Cryptocurrency a digital currency that uses cryptography and is therefore difficult to counterfeit
DeFi (decentralised finance) a blockchain-based form of finance that uses smart contracts instead of financial intermediaries
Discord a messaging platform where people commonly discuss crypto markets
ERC-20 a technical standard used in the ethereum blockchain
Ethereum (ether or ETH) the next most popular cryptocurrency, from the ethereum blockchain platform
NFT (non-fungible token) a unit of data that is certified as representing a unique digital asset
OpenSea the world’s largest peer-to-peer marketplace for trading NFTs
wETH a “wrapped” version of ethereum that is more seamlessly tradeable than ETH because it uses ERC-20
When I got bored, I switched to Arabian Camels, where one polka-dotted camel smoking a cigarillo was being offered, its hat emblazoned with “That’s so fintech”. The hat is rare — only 0.04 per cent of camels wear one — so this particular camel was in high demand, though not as much as the apes. Crypto ape prices are up sixfold since May.
The supply of crypto assets is typically capped. There are a mere 10,000 Bored Apes. Zed Run says it will release only 38,000 first-generation horses, called “Genesis” (though breeding is now allowed, so there could be a population explosion). The priciest horses are from the purest bloodline, called Nakamoto, a nod to the bitcoin creator. The most common breeds are labelled Buterin, after Vitalik Buterin, a co-founder of ethereum.
The uniqueness of each NFT is a big part of the draw. Each Bored Ape was generated from 170 possible traits, including expression, headwear and clothing. As the founders say: “All apes are dope, but some are rarer than others.” The Zed Run horses also come with different characteristics, but their unique racing potential is hidden, which makes them arguably even more dope than the apes.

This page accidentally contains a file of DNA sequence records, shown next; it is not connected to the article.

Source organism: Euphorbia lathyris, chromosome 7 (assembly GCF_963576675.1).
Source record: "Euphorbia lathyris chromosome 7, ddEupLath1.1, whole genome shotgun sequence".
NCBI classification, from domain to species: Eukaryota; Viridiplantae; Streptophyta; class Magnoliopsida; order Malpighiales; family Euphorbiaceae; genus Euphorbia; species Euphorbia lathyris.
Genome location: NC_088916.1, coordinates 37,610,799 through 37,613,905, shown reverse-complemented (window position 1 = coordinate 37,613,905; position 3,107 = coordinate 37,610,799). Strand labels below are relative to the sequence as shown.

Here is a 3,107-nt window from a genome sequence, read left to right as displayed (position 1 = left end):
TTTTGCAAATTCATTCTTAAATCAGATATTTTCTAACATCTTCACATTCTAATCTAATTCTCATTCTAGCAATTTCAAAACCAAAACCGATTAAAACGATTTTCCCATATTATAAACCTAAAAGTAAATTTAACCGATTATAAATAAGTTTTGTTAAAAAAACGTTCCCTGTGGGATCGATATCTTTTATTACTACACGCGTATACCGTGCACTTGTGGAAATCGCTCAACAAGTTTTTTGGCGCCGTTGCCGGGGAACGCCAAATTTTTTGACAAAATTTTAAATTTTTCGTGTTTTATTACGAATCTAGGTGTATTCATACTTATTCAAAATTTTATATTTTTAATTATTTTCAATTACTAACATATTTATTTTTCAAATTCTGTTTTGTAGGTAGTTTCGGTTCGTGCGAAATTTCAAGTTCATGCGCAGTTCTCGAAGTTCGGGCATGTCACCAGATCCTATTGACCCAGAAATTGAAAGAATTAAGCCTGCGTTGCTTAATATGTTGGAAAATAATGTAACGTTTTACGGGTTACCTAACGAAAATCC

I felt about as comfortable before the June 10 drop as I’d feel walking into a rager hosted by my students. Surveys suggest that crypto markets are most popular among millennials, and the average age of Zed Run participants appears to be about 30, based on YouTube, TikTok and Twitch.tv broadcasts.
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I consulted with one crypto guru and was warned that I would be bidding against thousands of people trying to grab the same horses at the same time. They sell out in seconds, he told me. “People have 15 stables, multiple browsers and computers, and they run bots and scripts that automatically buy a hundred horses.” Like a hot, hipster IPO.
Zed Run announced it would release new horses in waves, every 15 minutes. A private message board on the Discord app was full of scepticism. The first wave, at 5pm US Pacific time, was for bidders who hadn’t bought during the previous drop due to technical glitches. I was in the second wave. I clicked my link at precisely 5.15pm.
But nothing happened. One minute passed, and then Twitter and Discord exploded. No one could access any horses: “Horses not loading”; “what a f****** joke lmao”; “Another dumpster fire. Stay awaaaaaay folks.”